In the 15 or so years since then, I’ve become a fan of listening to baseball on the radio. I read books about sports. I follow soccer sometimes, though not as much. Every couple years I go through a period of sports talk radio listening, though these periods always end. I love going to minor league baseball games. I’ve even watched some college football games to stay in touch with friends in one of the college towns I lived in.

Recently, as in the past few years, I’ve noticed a trend among my fellow nerd friends to be very dismissive about sports. Lumping every sports into “sportsball” is a common expression of this. And this fall, this meme was very popular (insert “sports” or any particular sport for “football”):

Football_graphic

When I first heard “sportsball” years ago, I thought it was funny. Nowadays I’m starting to find it tiring. I get it, you don’t like sports. But you know what? Many people do, and in healthy ways. And just like it would make you angry or hurt to have people be dismissive of your passion, it probably bothers some people to have you be dismissive of theirs.

Now don’t get me wrong, there’s a lot to criticize about sports and sports culture. And I’m in no way suggesting we shouldn’t turn the same critical eye at the sports world that we should turn on every other facet of our shared lives. From the injuries in football, to the sexism and racism that pervades some sports, to the corporate behemoths who control much of the sporting world, you don’t have to look hard to find things to bemoan and to work to change. And you should.

But you also don’t have to look hard to find examples of bravery and heroism and compassion. From Muhammad Ali refusing the draft to this era’s Muhammad Ali, Serena Williams, breaking every tennis record and doing it proudly despite the racist, sexist culture of the tennis world, sports provides a public platform for some people to transcend the advertising and the hype and become true leaders. John Carlos and Tommie Smith. Martina Navratilova. Jason Collins. Billie Jean King. Jim Brown. Arthur Ashe. These are just some of the people who’ve used their fame and success as athletes to stand for something larger than themselves. Our world would be a poorer place without them. And they took their stands in the one place most Americans end up looking — the sporting arena.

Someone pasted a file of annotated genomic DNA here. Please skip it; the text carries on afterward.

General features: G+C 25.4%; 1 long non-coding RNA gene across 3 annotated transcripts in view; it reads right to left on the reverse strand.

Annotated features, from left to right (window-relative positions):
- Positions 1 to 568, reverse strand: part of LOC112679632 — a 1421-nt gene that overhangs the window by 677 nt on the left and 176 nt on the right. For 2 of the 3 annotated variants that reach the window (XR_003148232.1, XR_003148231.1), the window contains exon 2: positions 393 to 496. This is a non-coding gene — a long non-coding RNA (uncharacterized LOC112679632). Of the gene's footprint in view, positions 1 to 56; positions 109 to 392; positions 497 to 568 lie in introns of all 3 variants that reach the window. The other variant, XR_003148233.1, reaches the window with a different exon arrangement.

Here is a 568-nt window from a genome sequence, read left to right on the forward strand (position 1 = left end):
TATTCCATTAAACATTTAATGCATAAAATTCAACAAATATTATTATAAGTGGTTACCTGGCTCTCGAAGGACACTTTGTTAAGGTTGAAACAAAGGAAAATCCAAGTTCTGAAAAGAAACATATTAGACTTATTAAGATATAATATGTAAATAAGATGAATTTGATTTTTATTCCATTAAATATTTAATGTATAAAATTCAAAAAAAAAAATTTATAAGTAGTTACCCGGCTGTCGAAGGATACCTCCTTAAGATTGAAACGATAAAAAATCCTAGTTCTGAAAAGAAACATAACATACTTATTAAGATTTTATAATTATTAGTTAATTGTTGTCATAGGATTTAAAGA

It’s fine to not like particular things about sports, and I don’t want you to keep your specific and necessary criticisms to yourself. For example, I don’t want my younger son playing football after this season is over because I think it’s too dangerous. A lot of the culture here in State College, home of Penn State, disgusts me, including the lionization (see what I did there?) of the football team at the expense of so much else. Ditto for the previous place I lived: Auburn, Alabama.

But don’t cast the same aspersions on all sports or athletic activity. There’s a real place in our society for sports. And good people who love them and do so in a healthy way. Let’s all work on remembering that. And let’s also work on making the sports world better for everyone involved.

Leave a Comment

POEM: playoff poem

1381958_228689293957801_1557468857_n

playoff poem

one son is snoring
book open beside him

the other sleeps quietly
arms missing the dog

who is also snoring
she’s on a beanbag

out in the living room
where the TV is on

the Red Sox are playing